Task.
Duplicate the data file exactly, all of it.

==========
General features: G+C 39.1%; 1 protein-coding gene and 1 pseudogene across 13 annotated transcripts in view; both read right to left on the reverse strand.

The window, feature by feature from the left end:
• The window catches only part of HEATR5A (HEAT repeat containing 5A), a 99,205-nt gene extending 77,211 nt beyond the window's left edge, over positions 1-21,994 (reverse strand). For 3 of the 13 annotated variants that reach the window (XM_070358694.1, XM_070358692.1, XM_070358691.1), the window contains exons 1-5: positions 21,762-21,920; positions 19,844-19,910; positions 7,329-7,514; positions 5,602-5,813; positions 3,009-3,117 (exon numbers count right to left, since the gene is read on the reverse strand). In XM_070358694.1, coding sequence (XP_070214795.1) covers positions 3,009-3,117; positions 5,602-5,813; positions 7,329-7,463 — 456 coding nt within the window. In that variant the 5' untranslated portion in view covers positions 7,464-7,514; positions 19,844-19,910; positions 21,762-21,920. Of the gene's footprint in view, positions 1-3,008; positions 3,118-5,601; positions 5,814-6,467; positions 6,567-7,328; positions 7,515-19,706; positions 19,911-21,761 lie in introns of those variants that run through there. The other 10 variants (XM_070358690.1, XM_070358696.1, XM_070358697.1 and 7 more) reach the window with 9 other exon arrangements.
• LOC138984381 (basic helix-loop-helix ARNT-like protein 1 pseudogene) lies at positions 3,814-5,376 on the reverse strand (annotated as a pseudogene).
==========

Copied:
General features: G+C 39.1%; 1 protein-coding gene and 1 pseudogene across 13 annotated transcripts in view; both read right to left on the reverse strand.

The window, feature by feature from the left end:
• The window catches only part of HEATR5A (HEAT repeat containing 5A), a 99,205-nt gene extending 77,211 nt beyond the window's left edge, over positions 1-21,994 (reverse strand). For 3 of the 13 annotated variants that reach the window (XM_070358694.1, XM_070358692.1, XM_070358691.1), the window contains exons 1-5: positions 21,762-21,920; positions 19,844-19,910; positions 7,329-7,514; positions 5,602-5,813; positions 3,009-3,117 (exon numbers count right to left, since the gene is read on the reverse strand). In XM_070358694.1, coding sequence (XP_070214795.1) covers positions 3,009-3,117; positions 5,602-5,813; positions 7,329-7,463 — 456 coding nt within the window. In that variant the 5' untranslated portion in view covers positions 7,464-7,514; positions 19,844-19,910; positions 21,762-21,920. Of the gene's footprint in view, positions 1-3,008; positions 3,118-5,601; positions 5,814-6,467; positions 6,567-7,328; positions 7,515-19,706; positions 19,911-21,761 lie in introns of those variants that run through there. The other 10 variants (XM_070358690.1, XM_070358696.1, XM_070358697.1 and 7 more) reach the window with 9 other exon arrangements.
• LOC138984381 (basic helix-loop-helix ARNT-like protein 1 pseudogene) lies at positions 3,814-5,376 on the reverse strand (annotated as a pseudogene).